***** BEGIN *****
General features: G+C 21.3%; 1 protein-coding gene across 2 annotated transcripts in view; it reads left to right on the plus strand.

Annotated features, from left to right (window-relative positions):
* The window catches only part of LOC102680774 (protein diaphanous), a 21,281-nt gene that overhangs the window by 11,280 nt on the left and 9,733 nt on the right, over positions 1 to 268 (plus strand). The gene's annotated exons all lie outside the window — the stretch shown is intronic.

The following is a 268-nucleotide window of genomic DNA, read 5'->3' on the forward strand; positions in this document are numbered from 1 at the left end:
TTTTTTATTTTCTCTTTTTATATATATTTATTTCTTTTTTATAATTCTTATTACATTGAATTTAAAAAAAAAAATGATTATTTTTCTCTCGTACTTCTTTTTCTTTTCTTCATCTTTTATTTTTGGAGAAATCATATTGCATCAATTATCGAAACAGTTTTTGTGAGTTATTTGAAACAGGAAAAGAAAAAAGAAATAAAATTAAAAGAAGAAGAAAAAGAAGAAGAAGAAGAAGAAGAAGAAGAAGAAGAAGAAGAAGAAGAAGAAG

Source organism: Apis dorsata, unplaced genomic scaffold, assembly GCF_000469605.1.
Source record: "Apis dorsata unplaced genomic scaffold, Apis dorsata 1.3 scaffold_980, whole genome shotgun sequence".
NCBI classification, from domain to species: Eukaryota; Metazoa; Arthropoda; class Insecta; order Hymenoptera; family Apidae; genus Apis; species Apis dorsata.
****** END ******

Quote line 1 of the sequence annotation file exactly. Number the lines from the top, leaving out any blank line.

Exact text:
General features: G+C 21.3%; 1 protein-coding gene across 2 annotated transcripts in view; it reads left to right on the plus strand.